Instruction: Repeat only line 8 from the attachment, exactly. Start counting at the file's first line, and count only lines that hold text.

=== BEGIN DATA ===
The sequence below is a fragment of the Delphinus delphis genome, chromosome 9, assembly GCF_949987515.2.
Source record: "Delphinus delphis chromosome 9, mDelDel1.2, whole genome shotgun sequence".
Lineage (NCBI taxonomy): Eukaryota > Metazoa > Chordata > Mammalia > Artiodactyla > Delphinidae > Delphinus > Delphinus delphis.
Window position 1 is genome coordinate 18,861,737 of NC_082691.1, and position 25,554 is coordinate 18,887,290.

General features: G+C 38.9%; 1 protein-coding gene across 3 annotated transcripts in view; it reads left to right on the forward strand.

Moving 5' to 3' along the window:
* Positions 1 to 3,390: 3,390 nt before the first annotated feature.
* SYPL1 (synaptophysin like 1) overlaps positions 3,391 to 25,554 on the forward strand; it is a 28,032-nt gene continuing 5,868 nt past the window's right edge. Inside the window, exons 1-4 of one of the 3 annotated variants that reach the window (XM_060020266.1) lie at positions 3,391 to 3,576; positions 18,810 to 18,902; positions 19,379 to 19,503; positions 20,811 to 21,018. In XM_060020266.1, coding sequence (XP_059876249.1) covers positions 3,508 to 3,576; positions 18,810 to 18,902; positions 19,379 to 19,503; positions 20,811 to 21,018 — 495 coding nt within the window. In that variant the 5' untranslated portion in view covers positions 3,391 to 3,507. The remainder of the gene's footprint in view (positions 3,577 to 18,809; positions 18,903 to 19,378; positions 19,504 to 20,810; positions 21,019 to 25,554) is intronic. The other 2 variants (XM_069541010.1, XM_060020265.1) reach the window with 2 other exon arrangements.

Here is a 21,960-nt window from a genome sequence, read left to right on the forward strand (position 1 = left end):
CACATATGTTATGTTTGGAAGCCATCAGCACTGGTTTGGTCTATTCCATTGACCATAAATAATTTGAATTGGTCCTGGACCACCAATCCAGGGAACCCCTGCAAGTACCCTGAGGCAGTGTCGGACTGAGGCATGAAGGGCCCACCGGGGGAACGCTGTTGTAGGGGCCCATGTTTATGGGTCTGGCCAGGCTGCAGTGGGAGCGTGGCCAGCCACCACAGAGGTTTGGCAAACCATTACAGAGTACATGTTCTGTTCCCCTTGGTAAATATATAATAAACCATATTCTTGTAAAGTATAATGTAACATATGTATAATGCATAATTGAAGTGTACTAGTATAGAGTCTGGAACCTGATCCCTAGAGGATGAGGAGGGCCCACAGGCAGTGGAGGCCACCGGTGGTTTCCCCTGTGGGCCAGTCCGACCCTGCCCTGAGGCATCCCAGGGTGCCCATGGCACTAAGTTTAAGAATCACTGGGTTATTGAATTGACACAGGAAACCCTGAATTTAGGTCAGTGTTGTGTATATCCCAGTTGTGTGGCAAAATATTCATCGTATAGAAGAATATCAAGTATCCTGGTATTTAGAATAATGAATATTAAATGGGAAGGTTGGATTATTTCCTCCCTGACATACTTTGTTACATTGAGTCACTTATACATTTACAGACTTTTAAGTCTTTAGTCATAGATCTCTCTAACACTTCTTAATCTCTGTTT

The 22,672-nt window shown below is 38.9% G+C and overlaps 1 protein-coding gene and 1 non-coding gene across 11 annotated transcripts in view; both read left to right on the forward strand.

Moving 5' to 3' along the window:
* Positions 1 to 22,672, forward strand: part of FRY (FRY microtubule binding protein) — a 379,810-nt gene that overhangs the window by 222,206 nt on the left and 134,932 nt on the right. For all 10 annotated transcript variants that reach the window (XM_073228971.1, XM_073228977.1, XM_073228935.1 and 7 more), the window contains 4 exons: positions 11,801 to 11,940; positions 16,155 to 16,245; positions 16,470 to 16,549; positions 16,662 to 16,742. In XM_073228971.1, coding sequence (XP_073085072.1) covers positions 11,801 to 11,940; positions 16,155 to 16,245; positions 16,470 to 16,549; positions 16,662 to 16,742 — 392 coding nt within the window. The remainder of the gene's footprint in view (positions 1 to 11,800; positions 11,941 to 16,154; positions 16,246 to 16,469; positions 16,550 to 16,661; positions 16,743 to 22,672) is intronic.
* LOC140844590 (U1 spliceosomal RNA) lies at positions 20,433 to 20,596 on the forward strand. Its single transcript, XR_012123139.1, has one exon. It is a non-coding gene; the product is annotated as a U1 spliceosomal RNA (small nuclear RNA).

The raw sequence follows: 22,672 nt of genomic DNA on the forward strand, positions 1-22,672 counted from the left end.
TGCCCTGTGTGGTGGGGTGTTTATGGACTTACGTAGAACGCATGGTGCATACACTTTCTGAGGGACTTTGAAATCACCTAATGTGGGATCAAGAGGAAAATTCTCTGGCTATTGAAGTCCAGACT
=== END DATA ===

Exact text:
* SYPL1 (synaptophysin like 1) overlaps positions 3,391 to 25,554 on the forward strand; it is a 28,032-nt gene continuing 5,868 nt past the window's right edge. Inside the window, exons 1-4 of one of the 3 annotated variants that reach the window (XM_060020266.1) lie at positions 3,391 to 3,576; positions 18,810 to 18,902; positions 19,379 to 19,503; positions 20,811 to 21,018. In XM_060020266.1, coding sequence (XP_059876249.1) covers positions 3,508 to 3,576; positions 18,810 to 18,902; positions 19,379 to 19,503; positions 20,811 to 21,018 — 495 coding nt within the window. In that variant the 5' untranslated portion in view covers positions 3,391 to 3,507. The remainder of the gene's footprint in view (positions 3,577 to 18,809; positions 18,903 to 19,378; positions 19,504 to 20,810; positions 21,019 to 25,554) is intronic. The other 2 variants (XM_069541010.1, XM_060020265.1) reach the window with 2 other exon arrangements.